Govt trades mineral wealth for loans

By Cris Chinaka


HARARE – Zimbabwe is trading its mineral wealth for foreign loans in a bid to ride out its economic crisis, but analysts say yields will be limited by lack of confidence in President Robert Mugabe’s government.


The southern African count

ry is in an economic spiral which many critics blame on Mugabe’s policies, leaving it facing chronic shortages of food and foreign currency to import essential commodities, including drugs and fuel.


Zimbabwe’s central bank on Tuesday signed a pact with a European bank for a US$50 million revolving fund to import fuel in a deal guaranteed by mineral exports from the country’s largest nickel producer, Bindura Nickel Corporation (BNC).


Reserve Bank of Zimbabwe Governor Gideon Gono, who signed the one-year pact with European bank BNP Paribas and South African financial institution Loita Capital Partners, said the deal could be replicated to secure more foreign loans to bolster an economy in its eighth year of recession.


“In the context of the National Economic Development Priority Programme we must try to leverage exports to allow Zimbabwe to access international finance,” Gono said.


“Zimbabwe has over 40 minerals and we should leverage these minerals, even if they are still in the ground, to get value,” he said, pointing at one of Harare’s latest drives to turn around an economy on a steep slide.


Gono did not say if the new deal was linked to an agreement that the West African petroleum producer Equatorial Guinea signed last week to supply Zimbabwe with fuel.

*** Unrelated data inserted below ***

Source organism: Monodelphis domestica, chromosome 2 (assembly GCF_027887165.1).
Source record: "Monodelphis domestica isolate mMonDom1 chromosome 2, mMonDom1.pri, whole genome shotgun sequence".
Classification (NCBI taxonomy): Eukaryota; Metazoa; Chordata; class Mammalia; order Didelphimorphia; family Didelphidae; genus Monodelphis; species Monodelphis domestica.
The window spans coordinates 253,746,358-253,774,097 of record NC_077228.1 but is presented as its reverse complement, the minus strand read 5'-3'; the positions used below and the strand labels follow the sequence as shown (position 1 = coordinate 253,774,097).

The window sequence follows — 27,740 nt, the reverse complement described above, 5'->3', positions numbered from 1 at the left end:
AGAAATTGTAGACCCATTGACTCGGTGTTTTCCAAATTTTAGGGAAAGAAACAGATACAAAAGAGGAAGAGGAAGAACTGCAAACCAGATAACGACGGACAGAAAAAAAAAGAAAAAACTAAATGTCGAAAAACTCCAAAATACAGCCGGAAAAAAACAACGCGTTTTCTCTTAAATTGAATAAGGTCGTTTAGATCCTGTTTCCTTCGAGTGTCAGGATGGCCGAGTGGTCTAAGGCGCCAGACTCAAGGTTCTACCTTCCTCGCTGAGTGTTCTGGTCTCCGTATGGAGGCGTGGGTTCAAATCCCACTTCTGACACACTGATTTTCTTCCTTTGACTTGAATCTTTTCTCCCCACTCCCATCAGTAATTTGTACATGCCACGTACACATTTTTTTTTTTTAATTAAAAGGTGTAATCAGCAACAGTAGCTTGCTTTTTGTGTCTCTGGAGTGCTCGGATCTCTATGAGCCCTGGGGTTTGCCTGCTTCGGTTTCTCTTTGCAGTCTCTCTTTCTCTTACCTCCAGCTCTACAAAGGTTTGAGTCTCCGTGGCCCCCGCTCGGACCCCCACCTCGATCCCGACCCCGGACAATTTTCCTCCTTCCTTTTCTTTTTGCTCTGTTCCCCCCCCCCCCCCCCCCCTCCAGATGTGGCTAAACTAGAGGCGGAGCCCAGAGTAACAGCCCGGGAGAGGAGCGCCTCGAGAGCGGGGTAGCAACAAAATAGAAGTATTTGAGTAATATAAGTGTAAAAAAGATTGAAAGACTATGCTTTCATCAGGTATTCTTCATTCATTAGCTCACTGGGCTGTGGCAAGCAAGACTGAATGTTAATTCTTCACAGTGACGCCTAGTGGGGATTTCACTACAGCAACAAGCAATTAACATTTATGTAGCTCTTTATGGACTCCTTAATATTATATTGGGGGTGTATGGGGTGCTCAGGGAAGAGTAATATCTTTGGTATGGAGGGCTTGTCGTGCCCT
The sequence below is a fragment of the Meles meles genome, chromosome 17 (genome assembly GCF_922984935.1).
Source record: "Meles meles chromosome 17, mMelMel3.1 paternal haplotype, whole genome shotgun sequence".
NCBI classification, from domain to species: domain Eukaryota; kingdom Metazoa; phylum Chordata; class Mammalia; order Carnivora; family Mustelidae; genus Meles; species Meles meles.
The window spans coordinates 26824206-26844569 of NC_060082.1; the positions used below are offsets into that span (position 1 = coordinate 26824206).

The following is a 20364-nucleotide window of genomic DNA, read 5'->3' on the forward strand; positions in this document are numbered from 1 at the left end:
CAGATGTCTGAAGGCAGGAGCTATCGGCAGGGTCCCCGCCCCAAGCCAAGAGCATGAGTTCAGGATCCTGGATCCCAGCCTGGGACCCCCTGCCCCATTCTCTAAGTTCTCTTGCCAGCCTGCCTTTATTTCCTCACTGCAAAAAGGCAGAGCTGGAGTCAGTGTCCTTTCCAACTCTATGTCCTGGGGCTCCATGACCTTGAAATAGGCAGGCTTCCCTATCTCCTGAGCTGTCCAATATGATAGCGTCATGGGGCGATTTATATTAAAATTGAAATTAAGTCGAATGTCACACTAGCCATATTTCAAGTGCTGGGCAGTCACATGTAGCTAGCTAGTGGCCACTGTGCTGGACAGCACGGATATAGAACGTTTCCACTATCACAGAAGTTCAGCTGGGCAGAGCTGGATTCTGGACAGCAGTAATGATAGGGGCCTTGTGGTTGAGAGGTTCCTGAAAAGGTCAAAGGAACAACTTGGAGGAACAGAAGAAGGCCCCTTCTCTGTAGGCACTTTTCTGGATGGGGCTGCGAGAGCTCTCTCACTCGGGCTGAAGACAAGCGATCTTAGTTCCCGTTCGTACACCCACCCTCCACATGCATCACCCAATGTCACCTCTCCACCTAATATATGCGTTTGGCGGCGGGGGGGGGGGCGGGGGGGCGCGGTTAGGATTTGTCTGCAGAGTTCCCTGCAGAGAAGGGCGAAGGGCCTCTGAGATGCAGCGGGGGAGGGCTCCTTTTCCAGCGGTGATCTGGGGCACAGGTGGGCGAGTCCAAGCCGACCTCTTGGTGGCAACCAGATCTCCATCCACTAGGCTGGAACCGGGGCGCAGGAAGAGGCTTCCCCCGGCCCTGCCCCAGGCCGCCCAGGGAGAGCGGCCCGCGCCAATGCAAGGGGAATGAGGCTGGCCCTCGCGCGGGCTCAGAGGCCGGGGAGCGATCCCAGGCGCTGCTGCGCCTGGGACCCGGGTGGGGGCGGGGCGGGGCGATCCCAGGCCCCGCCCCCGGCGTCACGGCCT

CREDIBILITY PROBLEM


But political and economic analysts say Gono’s revelation that the US$50 million fuel facility deal had taken a year to clinch, and was still not enough to satisfy Zimbabwe’s needs, showed the country had a serious credibility problem.


“The idea of forward selling, of securing loans against promised commodities works well in an environment of trust but in our case, Zimbabwe does not enjoy that confidence,” said private economic consultant John Robertson.


“Zimbabwe’s credibility with the international community has suffered badly over lack of clear respect for property, over those problems in settling debt arrears with the IMF and over the recently announced plans to seize some shares in the mining sector,” said Robertson, a leading commentator.


“Against such a background, it is going to be difficult to clinch the necessary deals as fast as Zimbabwe needs bridging loans,” he added.


Political analyst Heneri Dzinotyiwei said while forward selling Zimbabwe’s mineral resources, including gold, platinum, nickel, coal, tin, copper and lithium, made economic sense, the world would be looking at the country’s mining capacity.


“The crisis is forcing them to look at all the possible solutions, potential business partners will be looking at capacity and also the risk highlighted by the international politics at play,” said Dzinotyiwei, a professor at Harare’s University of Zimbabwe.


Scores of mines have folded in the past five years under the weight of escalating production costs and raging inflation while frequent countrywide power cuts have also hit production.


Zimbabwe’s gross domestic product (GDP) has contracted by 40 percent since 1998. The World Bank says the country has the fastest shrinking economy outside a war zone, and its inflation is the highest in the world at more than 1,000 percent.


Many international donors, including the International Monetary Fund, have cut aid to Zimbabwe over Mugabe’s controversial political and economic policies, especially his seizures and distribution of white-owned farms to blacks.


The deepening economic turmoil has also raised government fears of popular unrest, with security forces stepping up action in recent weeks to ban protests and intimidate government critics. — Reuter

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